The slow and steady failure of the United States Postal Service may in some part be attributed to the fact that agency apparently doesn’t view American taxpayers as customers, according to a report from Inside Sources.

United States Postal Service carrier Brandon Liverman delivers mail Thursday February 7, 2013 in LaPorte, Ind. The United States Post Service announced it will end Saturday mail delivery. Bob Wellinski/AP

United States Postal Service carrier Brandon Liverman delivers mail Thursday February 7, 2013 in LaPorte, Indiana (AP)

“You disrupt my service and we will never work with you,” Postmaster General Patrick Donahoe reportedly told Outbox founders Evan Baehr and Will Davis during a meeting in Washington, D.C. “You mentioned making the service better for our customers; but the American citizens aren’t our customers — about 400 junk mailers are our customers. Your service hurts our ability to serve those customers.”

The two entrepreneurs were shocked when they heard that. They thought they had been called to the nation’s capital to discuss a possible partnership with the United States government.

Outbox, an online service that was designed to allow customers to digitize their mail and unsubscribe from junk mail, eventually closed its doors in 2014 after the cost of dealing with the USPS’ mountains of spam mail become financially unfeasible.

When pressed for comment on what appears to be a rather unbelievable statement from the Postmaster General, the USPS would only say it would “continue to monitor market activities to ensure protection of our brand and the value and security of the mail.”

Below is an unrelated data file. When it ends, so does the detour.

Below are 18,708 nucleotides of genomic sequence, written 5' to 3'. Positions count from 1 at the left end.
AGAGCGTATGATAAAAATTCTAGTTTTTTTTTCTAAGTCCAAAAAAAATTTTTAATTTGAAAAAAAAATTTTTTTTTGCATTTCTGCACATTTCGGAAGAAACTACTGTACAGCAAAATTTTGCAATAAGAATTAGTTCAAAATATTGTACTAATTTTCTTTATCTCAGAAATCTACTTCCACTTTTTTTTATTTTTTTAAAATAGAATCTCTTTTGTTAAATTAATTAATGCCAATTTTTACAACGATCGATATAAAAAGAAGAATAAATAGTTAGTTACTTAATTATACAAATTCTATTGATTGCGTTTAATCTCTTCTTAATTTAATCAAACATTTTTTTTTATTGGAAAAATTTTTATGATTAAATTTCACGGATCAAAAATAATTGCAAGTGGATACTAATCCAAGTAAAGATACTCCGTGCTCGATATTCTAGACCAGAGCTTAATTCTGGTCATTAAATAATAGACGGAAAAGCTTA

The Inside Sources report, if accurate, suggests obviously that the USPS viewed Outbox as a serious threat to the federal agency’s already fledgling operations.

“Outbox’s prime service was to help unsubscribe customers from spam mail, and they unsubscribed customers from over 1 million senders of mail,” Inside Sources reported. “Outbox scanned over 1.5 million pages, and when requested, re-delivered over 250,000 requested mail packages.”

This apparently posed a problem for the USPS.

“For longer than we would be willing to tolerate, we would lose money for each additional customer we gained,” the tech startup’s founders wrote on their blog. “Despite the massive interest in our company, we learned that the product we built did not find fit in the market we targeted.”

“You may think government organizations are completely, insanely backwards; you are wrong—they are worse,” the message added.

Read the full report here.

(H/T: Washington Examiner)

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